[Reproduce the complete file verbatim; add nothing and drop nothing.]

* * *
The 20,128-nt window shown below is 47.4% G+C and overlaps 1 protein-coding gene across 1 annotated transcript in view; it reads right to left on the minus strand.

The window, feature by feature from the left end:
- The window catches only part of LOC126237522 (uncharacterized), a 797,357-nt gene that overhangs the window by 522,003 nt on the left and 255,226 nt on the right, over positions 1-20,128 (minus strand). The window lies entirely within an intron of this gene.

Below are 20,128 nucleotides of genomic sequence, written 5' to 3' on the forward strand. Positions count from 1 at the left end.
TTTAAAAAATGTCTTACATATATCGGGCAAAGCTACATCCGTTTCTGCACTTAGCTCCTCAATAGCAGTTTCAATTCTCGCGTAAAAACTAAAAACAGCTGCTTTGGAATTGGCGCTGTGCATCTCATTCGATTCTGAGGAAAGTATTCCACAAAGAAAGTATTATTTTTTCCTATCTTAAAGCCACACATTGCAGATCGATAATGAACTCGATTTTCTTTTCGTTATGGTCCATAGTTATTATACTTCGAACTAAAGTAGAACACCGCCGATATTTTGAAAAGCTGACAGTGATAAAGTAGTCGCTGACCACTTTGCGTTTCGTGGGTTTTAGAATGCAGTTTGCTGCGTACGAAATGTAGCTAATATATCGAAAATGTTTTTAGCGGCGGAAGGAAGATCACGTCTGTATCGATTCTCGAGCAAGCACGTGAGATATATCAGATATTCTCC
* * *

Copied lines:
The 20,128-nt window shown below is 47.4% G+C and overlaps 1 protein-coding gene across 1 annotated transcript in view; it reads right to left on the minus strand.

The window, feature by feature from the left end:
- The window catches only part of LOC126237522 (uncharacterized), a 797,357-nt gene that overhangs the window by 522,003 nt on the left and 255,226 nt on the right, over positions 1-20,128 (minus strand). The window lies entirely within an intron of this gene.

Below are 20,128 nucleotides of genomic sequence, written 5' to 3' on the forward strand. Positions count from 1 at the left end.
TTTAAAAAATGTCTTACATATATCGGGCAAAGCTACATCCGTTTCTGCACTTAGCTCCTCAATAGCAGTTTCAATTCTCGCGTAAAAACTAAAAACAGCTGCTTTGGAATTGGCGCTGTGCATCTCATTCGATTCTGAGGAAAGTATTCCACAAAGAAAGTATTATTTTTTCCTATCTTAAAGCCACACATTGCAGATCGATAATGAACTCGATTTTCTTTTCGTTATGGTCCATAGTTATTATACTTCGAACTAAAGTAGAACACCGCCGATATTTTGAAAAGCTGACAGTGATAAAGTAGTCGCTGACCACTTTGCGTTTCGTGGGTTTTAGAATGCAGTTTGCTGCGTACGAAATGTAGCTAATATATCGAAAATGTTTTTAGCGGCGGAAGGAAGATCACGTCTGTATCGATTCTCGAGCAAGCACGTGAGATATATCAGATATTCTCC